As mentioned earlier, there are environmental factors in the hospital or at home that may significantly affect the quality of sleep. Noise management, lower room temperature, avoidance of thirst and eating well, are some of the things that can easily be monitored so that sleep problems after surgery can be minimized.

Below are some other things that may improve your sleeping condition and address your insomnia after surgery:

  • Avoid using your cellphone, TV, or other electronics before sleeping.
  • Use a white noise machine, at home or in the hospital.
  • Turn the lights off completely if you can. Light of any kind can suppress the secretion of melatonin, the hormone that makes us sleep and relax.
  • Get enough sunlight during the daytime.
  • Aromatherapy with natural essential oils like lavender, bergamot, or chamomile may help calm your nerves and get you ready for sleep.

 

References:

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Baratloo, A., Rouhipour, A., Forouzanfar, M. M., Safari, S., Amiri, M., & Negida, A. (2016). The role of caffeine in pain management: a brief literature review. Anesthesiology and pain medicine, 6(3).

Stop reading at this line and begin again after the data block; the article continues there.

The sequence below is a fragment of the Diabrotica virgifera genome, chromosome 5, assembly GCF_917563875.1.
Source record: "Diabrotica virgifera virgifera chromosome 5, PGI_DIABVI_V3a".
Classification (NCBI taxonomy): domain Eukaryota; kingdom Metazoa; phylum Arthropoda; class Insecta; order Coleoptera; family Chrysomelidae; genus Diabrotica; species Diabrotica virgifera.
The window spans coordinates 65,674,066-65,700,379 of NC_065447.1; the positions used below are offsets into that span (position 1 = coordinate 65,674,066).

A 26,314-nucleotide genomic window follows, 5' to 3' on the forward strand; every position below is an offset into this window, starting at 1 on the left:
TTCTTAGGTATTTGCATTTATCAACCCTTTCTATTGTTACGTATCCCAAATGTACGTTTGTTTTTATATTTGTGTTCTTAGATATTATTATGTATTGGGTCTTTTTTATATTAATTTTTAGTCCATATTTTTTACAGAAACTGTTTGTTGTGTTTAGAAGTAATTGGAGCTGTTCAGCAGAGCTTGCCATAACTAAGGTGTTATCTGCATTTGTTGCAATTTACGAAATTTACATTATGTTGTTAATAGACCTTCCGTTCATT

Chillot, R. (2013). The power of touch. Psychology today, 11.

Dolan, R., Huh, J., Tiwari, N., Sproat, T., & Camilleri-Brennan, J. (2016). A prospective analysis of sleep deprivation and disturbance in surgical patients. Annals of medicine and surgery, 6, 1-5.

Finan, P. H., Goodin, B. R., & Smith, M. T. (2013). The association of sleep and pain: an update and a path forward. The Journal of Pain, 14(12), 1539-1552.

Gögenur, I., Wildschiøtz, G., & Rosenberg, J. (2007). Circadian distribution of sleep phases after major abdominal surgery. British journal of anaesthesia, 100(1), 45-49.

Gültekin, Y., Özçelik, Z., Akıncı, S. B., & Yorgancı, H. K. (2018). Evaluation of stressors in intensive care units. Turkish journal of surgery, 34(1), 5.

Kulkarni, A., Kaushik, J. S., Gupta, P., Sharma, H., & Agrawal, R. K. (2010). Massage and touch therapy in neonates: the current evidence. Indian pediatrics, 47(9), 771-776.

Rosenberg-Adamsen, S., Kehlet, H., Dodds, C., & Rosenberg, J. (1996). Postoperative sleep disturbances: mechanisms and clinical implications. British journal of anaesthesia, 76(4), 552-559.

Study of Melatonin on Sleep, Pain, and Confusion After Joint Replacement Surgery (2012)

Su, X., & Wang, D. X. (2018). Improve postoperative sleep: what can we do?. Current opinion in anaesthesiology, 31(1), 83.